SANTA FE, N.M. (KRQE) – The state Public Lands Commissioner is speaking out against a proposed nuclear waste storage facility in Lea County. In comments submitted to the National Regulatory Commission, Commissioner Stephanie Garcia Richard says that Holtec International ignored concerns about storing nuclear waste in a highly active oil field.

BY:  | krqe.com

Read Garcia Richard’s full comment and submission to U.S. Nuclear Regulatory Commission 

Commissioner Garcia Richard’s released the following statement in a news release Monday regarding the public comment:

I remain vehemently opposed to this proposal for reasons stated since I took office in January 2019. Holtec has misrepresented themselves and this project through every step of the process, including recently raising the intended number of nuclear canisters from 500 to 10,000. They have misrepresented their purported control of the site while also lying about their ability to restrict oil and gas operations in the area.

Holtec has ignored numerous safety concerns regarding the transportation of high-level nuclear waste through New Mexico communities, as well as failing to address questions about storing such waste in the middle of a highly active oil field. As Commissioner of Public Lands, I have a constitutional obligation to protect state trust land for future generations. This project comes with far too much risk and little to no reward.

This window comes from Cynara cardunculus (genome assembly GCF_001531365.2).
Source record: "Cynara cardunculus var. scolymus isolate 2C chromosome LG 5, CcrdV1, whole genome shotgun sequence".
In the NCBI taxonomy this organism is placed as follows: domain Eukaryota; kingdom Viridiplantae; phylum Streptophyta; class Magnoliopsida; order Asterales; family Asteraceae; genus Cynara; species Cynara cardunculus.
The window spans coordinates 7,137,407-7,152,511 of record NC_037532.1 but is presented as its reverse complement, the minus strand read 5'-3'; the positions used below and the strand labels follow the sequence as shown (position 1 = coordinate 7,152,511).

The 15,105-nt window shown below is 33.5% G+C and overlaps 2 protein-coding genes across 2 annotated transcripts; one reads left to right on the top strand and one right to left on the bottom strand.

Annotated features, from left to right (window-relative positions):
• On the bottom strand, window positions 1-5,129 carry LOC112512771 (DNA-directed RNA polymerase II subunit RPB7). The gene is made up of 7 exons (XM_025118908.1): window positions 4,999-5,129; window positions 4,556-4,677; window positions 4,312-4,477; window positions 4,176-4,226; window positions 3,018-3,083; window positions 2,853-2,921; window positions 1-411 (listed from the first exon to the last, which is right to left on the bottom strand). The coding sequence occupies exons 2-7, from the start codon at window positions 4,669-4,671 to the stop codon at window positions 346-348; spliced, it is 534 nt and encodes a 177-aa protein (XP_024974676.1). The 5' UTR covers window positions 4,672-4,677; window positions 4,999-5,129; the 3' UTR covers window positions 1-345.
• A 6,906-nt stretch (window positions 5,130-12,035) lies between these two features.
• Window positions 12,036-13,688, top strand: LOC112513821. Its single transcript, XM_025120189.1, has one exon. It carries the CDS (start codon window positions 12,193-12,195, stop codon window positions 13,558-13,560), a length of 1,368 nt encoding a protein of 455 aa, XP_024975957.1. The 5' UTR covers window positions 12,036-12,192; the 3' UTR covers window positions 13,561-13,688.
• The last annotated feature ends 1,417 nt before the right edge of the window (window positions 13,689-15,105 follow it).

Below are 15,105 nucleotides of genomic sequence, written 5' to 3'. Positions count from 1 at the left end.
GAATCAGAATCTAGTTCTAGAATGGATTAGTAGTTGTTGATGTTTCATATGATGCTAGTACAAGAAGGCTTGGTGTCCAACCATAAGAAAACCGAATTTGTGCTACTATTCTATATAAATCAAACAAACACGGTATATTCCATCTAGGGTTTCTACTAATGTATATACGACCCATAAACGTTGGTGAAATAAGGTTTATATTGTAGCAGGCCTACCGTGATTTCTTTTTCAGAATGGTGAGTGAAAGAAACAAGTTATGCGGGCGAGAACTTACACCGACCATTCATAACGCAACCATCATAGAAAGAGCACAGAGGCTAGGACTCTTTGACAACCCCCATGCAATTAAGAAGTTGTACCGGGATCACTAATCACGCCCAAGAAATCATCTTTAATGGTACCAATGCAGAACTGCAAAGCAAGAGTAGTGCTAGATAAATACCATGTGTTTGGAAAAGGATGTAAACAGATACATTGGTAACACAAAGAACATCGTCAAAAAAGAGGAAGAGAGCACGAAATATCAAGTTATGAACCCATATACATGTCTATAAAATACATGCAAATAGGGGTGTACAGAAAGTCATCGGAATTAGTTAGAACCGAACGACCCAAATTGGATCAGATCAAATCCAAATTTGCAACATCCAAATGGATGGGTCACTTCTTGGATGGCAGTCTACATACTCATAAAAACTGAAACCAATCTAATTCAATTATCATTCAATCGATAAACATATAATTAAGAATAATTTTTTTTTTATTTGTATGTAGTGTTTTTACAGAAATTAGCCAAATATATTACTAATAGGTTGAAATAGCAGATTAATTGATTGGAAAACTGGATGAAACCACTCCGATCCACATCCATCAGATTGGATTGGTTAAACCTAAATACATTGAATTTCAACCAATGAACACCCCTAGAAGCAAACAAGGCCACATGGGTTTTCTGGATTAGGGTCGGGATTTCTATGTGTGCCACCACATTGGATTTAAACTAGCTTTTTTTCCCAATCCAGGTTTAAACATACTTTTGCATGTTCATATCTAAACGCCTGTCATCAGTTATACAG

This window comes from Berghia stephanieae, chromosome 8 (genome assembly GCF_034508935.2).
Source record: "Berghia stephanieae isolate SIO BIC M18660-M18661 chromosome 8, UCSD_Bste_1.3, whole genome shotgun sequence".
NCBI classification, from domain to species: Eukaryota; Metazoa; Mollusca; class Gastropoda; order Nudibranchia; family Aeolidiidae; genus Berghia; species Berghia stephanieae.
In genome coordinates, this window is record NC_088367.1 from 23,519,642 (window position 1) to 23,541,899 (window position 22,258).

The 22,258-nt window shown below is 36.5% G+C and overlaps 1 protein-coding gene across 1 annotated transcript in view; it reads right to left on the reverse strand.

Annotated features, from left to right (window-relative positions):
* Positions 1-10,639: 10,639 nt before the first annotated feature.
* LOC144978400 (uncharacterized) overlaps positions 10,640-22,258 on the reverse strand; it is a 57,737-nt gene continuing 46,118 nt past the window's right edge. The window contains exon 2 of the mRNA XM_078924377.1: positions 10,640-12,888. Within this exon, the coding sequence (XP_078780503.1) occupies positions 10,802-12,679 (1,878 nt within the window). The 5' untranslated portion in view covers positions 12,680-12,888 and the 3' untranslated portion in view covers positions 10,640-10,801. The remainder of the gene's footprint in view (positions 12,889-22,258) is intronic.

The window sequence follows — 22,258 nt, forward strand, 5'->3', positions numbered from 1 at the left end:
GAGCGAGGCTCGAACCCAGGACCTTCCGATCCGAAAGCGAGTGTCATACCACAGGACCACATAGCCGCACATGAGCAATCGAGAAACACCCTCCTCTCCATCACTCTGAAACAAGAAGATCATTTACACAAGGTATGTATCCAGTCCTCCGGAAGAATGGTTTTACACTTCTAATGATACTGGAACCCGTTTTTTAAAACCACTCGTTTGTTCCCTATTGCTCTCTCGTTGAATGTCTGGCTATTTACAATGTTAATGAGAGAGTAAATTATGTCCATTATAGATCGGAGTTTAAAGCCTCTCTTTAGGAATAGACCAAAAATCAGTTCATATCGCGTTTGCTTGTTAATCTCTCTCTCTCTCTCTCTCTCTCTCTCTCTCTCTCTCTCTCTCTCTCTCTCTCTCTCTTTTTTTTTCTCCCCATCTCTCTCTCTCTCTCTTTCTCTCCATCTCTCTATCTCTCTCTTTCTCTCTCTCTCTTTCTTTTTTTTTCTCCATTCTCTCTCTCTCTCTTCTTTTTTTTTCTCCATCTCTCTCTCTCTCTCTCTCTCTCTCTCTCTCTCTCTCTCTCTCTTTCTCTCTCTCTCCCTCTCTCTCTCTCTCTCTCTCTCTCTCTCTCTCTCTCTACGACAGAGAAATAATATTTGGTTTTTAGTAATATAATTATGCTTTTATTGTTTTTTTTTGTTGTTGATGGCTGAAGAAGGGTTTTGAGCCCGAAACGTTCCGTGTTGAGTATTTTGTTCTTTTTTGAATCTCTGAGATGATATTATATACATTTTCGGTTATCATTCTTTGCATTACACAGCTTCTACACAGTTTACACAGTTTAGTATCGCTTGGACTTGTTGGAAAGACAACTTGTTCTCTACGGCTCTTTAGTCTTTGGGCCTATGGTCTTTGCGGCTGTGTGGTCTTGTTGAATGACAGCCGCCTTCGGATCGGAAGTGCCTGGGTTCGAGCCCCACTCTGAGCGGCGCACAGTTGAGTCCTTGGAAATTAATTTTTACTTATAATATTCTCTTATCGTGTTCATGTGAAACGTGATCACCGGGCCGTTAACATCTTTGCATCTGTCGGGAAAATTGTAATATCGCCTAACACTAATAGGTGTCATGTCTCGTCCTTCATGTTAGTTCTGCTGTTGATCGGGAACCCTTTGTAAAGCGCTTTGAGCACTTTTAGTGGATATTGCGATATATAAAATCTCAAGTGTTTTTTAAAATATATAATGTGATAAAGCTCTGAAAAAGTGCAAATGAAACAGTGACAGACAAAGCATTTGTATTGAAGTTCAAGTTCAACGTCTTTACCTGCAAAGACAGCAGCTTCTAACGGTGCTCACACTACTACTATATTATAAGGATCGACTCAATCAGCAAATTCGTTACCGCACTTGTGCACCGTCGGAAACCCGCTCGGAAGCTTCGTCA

ORIGINAL ARTICLE

Activists Push Congress to Revive Probe Into Links Between Nuclear Plants and Cancer

“Nuclear Regulatory Commission killed study in 2015 after spending five years and $1.5 million on the effort”

BY:  | ocregister.com

Scientists and activists were stunned back in 2015 when the Nuclear Regulatory Commission pulled the plug on what was designed to be the best study of cancer near nuclear power plants ever done.

The pilot study’s price tag was $8 million — a pittance in the NRC’s $1 billion budget — and five years of work had already gone into it. But it was killed because officials were convinced it would be too costly and couldn’t link reactors to disease, a Southern California News Group investigation found.